Part 5: Let's Expose the Obvious Miracles

(excerpted from the revised and expanded edition of
Pronoia Is the Antidote for Paranoia)

The conventional wisdom seems to say that Americans are getting dumber. One study reported that more people can name the characters in The Simpsons TV show than know the rights guaranteed by the First Amendment. Other surveys found that only 53 percent know how long it takes the Earth to revolve around the sun, and 24 percent aren't sure what country America gained its independence from.

Yet an article by Malcolm Gladwell in The New Yorker notes that Americans' IQ scores have been steadily rising for a long time -- so much so that a person whose IQ placed her in the top ten percent of the population in 1920 would be in the bottom third today. One possible explanation: Our "growing stupidity" may better be described as a difficulty keeping up with the ever-growing mass of facts, whereas we are actually becoming better at solving problems.

Gladwell cites the book Everything Bad Is Good for You. Its author, Steven Johnson, argues that pop culture is increasingly expanding our intelligence about social relationships and stretching our ability to sort out complex moral dilemmas. TV shows in the 1970s, like Starsky and Hutch and Dallas, had linear, easy-to-­follow story lines with simple characters who behaved in predictable ways.

More recent shows, like Lost, The Sopranos, and Battlestar Galactica weave together a number of convoluted narrative threads that require rapt attention and even repeated viewings in order to understand. Characters often wrestle with contradictory motivations that complicate their behavior as they deal with ambiguous dilemmas for which there are no clearly right solutions. Viewers who take in shows like this are in effect attending brain gyms.

Referencing Johnson, Gladwell says modern video games have an equally salubrious effect on the thinking power of those who play them. Unlike the original models that first became available in the 1980s, the new games are way beyond being mere tests of pattern recognition and motor skills.

"Players are required to manage a dizzying array of information and options," Gladwell writes. "The game presents the player with a series of puzzles, and you can't succeed at the game simply by solving the puzzles one at a time. You have to craft a longer-term strategy, in order to juggle and coordinate competing interests."

Gladwell acknowledges that knowing objective information about the way the world works is very important, and that we may be less adept at that than were previous generations. In our defense, the amount of information we have to keep track of verges on being infinite. "On an average weekday," wrote Saul Bellow, "The New York Times contains more information than any contemporary of Shakespeare's would have acquired in a lifetime."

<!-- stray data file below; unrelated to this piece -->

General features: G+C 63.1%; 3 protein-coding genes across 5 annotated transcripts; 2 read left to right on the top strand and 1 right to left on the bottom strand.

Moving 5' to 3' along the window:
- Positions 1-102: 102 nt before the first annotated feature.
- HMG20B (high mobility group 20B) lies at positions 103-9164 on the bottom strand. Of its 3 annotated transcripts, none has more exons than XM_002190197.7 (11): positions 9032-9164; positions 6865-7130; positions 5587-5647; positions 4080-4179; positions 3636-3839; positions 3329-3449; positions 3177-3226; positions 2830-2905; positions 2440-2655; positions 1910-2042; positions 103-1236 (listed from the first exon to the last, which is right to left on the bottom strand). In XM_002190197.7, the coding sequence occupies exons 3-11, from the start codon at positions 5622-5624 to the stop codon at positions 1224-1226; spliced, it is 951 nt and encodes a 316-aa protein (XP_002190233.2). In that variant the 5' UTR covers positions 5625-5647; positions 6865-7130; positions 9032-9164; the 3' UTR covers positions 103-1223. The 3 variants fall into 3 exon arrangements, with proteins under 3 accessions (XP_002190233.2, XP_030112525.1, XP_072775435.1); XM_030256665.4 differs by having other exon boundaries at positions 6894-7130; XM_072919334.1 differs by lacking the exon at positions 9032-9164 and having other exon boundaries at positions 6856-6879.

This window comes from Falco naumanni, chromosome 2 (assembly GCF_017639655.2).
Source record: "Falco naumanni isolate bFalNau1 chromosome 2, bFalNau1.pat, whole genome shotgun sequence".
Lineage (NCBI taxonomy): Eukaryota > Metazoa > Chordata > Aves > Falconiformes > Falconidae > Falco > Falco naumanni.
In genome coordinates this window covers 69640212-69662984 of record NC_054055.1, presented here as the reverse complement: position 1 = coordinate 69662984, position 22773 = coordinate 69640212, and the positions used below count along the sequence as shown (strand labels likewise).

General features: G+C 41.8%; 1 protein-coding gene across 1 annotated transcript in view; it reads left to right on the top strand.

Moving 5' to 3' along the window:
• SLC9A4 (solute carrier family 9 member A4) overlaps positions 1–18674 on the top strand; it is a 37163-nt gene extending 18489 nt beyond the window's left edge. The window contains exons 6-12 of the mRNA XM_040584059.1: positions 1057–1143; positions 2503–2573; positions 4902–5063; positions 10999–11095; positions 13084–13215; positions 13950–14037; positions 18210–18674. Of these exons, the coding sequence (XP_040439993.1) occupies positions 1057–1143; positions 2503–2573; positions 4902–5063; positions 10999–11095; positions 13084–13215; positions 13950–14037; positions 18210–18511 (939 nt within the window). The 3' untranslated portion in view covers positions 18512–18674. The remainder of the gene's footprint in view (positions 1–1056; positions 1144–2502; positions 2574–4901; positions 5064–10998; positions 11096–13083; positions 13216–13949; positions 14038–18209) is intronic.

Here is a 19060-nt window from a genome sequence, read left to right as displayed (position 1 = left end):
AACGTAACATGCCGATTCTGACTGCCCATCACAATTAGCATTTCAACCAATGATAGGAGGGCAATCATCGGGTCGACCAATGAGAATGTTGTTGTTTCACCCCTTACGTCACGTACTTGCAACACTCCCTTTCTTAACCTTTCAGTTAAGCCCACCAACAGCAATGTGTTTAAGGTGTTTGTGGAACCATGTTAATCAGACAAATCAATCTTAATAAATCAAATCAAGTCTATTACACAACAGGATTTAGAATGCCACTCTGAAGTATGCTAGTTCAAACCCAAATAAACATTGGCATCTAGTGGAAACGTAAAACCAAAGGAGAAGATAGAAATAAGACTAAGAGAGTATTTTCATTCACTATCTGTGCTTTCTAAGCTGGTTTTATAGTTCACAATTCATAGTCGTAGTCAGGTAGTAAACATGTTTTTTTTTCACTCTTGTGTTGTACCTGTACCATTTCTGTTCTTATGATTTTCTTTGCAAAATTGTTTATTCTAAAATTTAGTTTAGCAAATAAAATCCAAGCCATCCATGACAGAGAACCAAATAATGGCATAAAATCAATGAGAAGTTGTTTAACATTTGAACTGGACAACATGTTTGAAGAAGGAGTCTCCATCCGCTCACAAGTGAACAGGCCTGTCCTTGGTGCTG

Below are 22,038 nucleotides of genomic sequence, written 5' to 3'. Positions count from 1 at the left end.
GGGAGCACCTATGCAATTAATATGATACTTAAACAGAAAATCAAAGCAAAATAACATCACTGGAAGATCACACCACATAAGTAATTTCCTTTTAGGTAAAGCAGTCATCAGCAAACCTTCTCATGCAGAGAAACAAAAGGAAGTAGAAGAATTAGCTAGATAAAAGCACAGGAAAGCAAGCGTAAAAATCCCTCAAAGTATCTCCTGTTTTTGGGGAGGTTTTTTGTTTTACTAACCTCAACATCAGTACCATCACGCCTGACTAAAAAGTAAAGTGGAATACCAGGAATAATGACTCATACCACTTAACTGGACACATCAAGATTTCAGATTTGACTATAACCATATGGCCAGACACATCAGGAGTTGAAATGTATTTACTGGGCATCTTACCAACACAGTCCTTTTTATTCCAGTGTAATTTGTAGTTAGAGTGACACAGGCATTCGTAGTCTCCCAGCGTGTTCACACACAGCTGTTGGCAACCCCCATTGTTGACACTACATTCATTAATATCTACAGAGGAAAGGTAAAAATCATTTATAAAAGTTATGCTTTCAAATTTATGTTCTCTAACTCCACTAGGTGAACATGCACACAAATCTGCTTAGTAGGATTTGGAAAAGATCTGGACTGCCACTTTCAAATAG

So maybe there's a 22-year-old computer programmer out there who thinks that France was the country America freed itself from in 1776, but on the other hand has achieved mastery over both the 53,000-word guide to the "Grand Auto Theft III" video game and the game itself.

In any case, problem-solving is an equally essential measure of intelligence as knowing objective information, and there is evidence that we're growing smarter at that.


We are now living in a golden age for the imagination. We have far more resources to call on to feed our heads than any previous generation of humans.

Here's a small anecdote that illustrates the point. In an interview in the San Francisco Chronicle, Tamara Straus asked author and writing instructor Ethan Canin, "How is American fiction changing?" Canin said, "The young writers I teach have gone from writing small stories set in strip malls . . . to huge novels that take place in Madagascar. They can just look up all kinds of information and photography on the Web."

They can also easily view videos and films of distant places, and they can read a wealth of first-person accounts of people who've been there or live there. Their imaginations aren't confined to working with the environments they know firsthand.

Strauss also asked Canin, "What's a novel you would have liked to have written?" This is his reply: "Barry Unsworth's Sacred Hunger. The novel shared the Booker Prize with The English Patient. It's about a slave ship that goes from Liverpool down to the West Coast of Africa, trades stuff for slaves, and then goes to the West Indies, and trades slaves for rum and sugar. It's about what happens to that ship. I met Barry Unsworth, and I told him what a great novel I thought it was. I said, 'You must have been a sailor all your life.' He said, 'I've never even been on a sailboat.'"

Another great book that takes place at sea is Moby Dick, published in 1851. Its author, Herman Melville, traveled extensively on ships, crossing both the Atlantic and Pacific Oceans. Much of the fuel for his imaginative work of fiction came from his actual waking life experiences. Where did Unger's come from? Less direct sources.

I offer the difference between the two men's masterpieces as a symbol for the growing powers of imagination.


Read Part 1 of the series "Let's Expose the Obvious Miracles."

Read Part 2 of the series "Let's Expose the Obvious Miracles."

Read Part 3 of the series "Let's Expose the Obvious Miracles."

Read Part 4 of the series "Let's Expose the Obvious Miracles."